Enslaved show the breadth of their experience in their mastery of pacing. From the intense barrages of riffs to the mellow atmospheric interludes, transitions are handled smoothly, and with expert musicianship. Particular credit is owed to Iver Sandøy on drums, as he carefully keeps time from the most solemn marches to the most explosive of choruses. This percussive precision adds to the polished elation of beautiful melodies, and it adds teeth to the barrage of guttural roars. “The Eternal Sea” does dial back the intensity somewhat, but it does so in a way that falls victim to the monotony of a mid-album filler, failing to meet the expectations set by the preceding tracks. This is one of the greatest criticisms “Heimdal” may deserve: sometimes it tries to do too much, much as Enslaved had done in “Utgard.” While “Heimdal” is undoubtedly more focused in its scope, and that focus leads to a much more comprehensive album experience, there is still room to hone the stylistic influences.

Caravans to the Outer Worlds” was first featured on its titular EP in 2021, and this explosion of sound has its rightful place as the penultimate track of “Heimdal.” Every moment of “Caravans to the Outer Worlds” packs an incredible punch, momentous in sound, nonstop in energy. Although it has been out in the world for almost two years, it fits seamlessly into the story “Heimdal” tells. Kjellson again shows off his vocal talents here, his earth-shattering screams dripping with the darkness of night, expertly controlled alongside Håkon Vinje’s clean vocals. Succeeding this astral ascendance is title track “Heimdal,” which serves as a fitting conclusion to this story. As with most other albums in its discography, “Heimdal” is imbued with meaning, and these concepts are heavily drawn from Norse mythology and Nordic history. Most significantly of all is how the name “Heimdal” calls back to “Heimdallr,” one of the first songs Enslaved had ever written.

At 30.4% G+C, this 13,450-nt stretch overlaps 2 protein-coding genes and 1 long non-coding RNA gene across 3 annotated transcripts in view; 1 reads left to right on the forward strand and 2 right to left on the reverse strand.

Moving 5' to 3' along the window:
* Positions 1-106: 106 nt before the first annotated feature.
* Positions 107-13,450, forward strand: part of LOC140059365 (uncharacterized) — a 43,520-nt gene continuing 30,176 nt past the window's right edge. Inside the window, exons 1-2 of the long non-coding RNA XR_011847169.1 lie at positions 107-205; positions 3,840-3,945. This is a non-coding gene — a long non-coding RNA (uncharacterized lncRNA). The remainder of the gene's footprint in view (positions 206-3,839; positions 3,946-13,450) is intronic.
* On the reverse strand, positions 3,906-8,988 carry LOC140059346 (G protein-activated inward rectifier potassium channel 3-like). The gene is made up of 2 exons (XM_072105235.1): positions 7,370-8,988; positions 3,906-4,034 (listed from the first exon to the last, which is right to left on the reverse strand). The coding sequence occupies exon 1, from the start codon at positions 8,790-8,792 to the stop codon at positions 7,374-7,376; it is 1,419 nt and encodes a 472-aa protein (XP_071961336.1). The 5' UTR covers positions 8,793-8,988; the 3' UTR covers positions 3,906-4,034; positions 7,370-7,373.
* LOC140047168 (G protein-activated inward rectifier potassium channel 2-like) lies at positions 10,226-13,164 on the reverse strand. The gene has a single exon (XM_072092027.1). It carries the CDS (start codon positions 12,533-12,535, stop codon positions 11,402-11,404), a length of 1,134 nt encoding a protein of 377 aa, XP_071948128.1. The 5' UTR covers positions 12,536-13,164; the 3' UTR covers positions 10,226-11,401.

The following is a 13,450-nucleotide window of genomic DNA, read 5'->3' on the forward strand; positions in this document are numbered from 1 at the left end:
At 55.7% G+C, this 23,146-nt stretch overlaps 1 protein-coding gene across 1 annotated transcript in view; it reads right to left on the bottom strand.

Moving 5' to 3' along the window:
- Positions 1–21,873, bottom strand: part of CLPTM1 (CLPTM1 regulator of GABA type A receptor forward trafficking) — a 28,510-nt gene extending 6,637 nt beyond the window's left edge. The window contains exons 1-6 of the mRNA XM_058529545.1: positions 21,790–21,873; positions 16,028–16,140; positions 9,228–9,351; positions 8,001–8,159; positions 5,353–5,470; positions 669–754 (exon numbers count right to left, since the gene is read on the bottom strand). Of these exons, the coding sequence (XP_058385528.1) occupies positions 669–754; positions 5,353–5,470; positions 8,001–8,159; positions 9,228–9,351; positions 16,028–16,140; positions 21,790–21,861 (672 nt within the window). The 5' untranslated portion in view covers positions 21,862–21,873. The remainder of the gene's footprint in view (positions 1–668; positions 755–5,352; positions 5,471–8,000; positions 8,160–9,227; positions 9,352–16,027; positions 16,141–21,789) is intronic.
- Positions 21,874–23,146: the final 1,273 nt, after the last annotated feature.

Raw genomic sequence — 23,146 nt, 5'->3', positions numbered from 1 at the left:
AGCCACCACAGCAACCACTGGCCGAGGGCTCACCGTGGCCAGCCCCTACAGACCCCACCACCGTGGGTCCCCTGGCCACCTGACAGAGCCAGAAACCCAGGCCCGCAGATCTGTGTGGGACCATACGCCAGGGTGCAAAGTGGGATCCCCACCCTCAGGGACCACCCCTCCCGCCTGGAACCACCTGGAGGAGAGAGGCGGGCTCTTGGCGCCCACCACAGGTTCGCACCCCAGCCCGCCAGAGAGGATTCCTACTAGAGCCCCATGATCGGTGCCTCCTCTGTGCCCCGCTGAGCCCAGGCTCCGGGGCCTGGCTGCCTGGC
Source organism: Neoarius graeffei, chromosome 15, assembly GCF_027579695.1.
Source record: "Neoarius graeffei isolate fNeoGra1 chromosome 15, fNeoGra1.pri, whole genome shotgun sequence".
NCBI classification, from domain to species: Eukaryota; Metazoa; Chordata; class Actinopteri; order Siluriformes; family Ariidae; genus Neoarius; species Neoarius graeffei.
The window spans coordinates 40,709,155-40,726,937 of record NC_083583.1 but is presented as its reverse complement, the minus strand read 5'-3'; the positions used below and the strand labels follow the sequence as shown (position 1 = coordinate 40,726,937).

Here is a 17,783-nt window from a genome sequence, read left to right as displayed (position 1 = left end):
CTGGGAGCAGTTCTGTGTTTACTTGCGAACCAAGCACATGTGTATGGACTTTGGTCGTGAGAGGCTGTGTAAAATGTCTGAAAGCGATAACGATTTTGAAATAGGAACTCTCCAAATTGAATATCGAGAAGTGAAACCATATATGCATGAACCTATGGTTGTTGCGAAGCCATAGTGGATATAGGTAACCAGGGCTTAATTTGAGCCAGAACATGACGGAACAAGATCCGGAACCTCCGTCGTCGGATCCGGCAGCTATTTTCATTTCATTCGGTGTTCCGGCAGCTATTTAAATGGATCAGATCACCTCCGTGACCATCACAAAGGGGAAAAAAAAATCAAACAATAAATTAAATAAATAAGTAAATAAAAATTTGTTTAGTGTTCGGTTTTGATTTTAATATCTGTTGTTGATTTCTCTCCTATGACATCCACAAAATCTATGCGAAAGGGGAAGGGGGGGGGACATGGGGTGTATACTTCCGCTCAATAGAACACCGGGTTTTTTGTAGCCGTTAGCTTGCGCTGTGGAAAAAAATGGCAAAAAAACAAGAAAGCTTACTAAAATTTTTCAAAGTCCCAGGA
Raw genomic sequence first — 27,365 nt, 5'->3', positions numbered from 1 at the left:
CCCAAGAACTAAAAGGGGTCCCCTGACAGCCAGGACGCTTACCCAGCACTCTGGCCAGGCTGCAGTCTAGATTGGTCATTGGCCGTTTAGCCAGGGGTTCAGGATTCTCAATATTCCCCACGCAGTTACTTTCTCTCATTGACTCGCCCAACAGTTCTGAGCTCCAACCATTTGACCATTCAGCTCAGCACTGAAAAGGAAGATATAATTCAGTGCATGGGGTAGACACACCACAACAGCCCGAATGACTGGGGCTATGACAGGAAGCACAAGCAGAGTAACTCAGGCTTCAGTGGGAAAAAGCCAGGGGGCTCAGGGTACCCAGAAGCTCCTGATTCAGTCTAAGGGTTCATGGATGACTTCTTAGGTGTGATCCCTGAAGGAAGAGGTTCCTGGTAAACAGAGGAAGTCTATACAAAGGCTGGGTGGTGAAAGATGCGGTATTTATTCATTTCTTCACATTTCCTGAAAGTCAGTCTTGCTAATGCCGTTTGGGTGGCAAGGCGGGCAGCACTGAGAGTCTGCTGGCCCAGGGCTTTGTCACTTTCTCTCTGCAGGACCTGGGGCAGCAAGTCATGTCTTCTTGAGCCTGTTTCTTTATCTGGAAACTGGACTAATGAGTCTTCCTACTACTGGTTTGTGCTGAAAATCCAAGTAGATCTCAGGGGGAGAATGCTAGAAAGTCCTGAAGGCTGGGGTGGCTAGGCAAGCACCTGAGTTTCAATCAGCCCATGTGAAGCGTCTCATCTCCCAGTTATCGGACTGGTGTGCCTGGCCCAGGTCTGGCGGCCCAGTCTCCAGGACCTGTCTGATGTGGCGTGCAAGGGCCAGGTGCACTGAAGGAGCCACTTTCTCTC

Is “Heimdal” the best album that Enslaved have ever produced? Probably not. But is it one of the best albums they have produced in the last decade, and one that is a new spark of passion more than three decades into their career? Absolutely. This latest iteration of the band is still built on the creative vision of its two founding members, and they boldly step forward into the third decade of metallic fury and imagination. The artistic canvas on which Enslaved paints is rich with history and folklore, and it is the musicians that allow these stories to come to life. “Heimdal” is a mind-bending journey between realms and across history, and it is one that deserves the listener’s full attention as they succumb to the fantastic extremities and alluring mystique.

Release Date: Marc 3rd, 2022
Record Label: Nuclear Blast Records
Genre: Blackened Progressive Metal


  • Ivar Bjørnson / Guitars
  • Grutle Kjellson / Vocals
  • Arve ‘Ice Dale’ Isdal / Guitars
  • Håkon Vinje / Keyboards, clean vocals
  • Iver Sandøy / Drums

“Heimdal” Track-list:

  1. Behind the mirror
  2. Congelia
  3. Forest Dweller
  4. Kingdom
  5. The Eternal Sea
  6. Caravans to the Outer Worlds
  7. Heimdal
  8. Marta J. Braun)

Order “Heimdall” HERE

8.6 Excellent

“Heimdal” is an exhilarating journey across astral realms, shadowed by the darkness of black metal’s bite, but illuminated by decades of continuing passion. Enslaved have created a pleasantly overwhelming work of art that blends genres in a way that speaks to listeners across the metalsphere

  • Songwriting 9
  • Musicianship 9
  • Originality 8
  • Production 8.5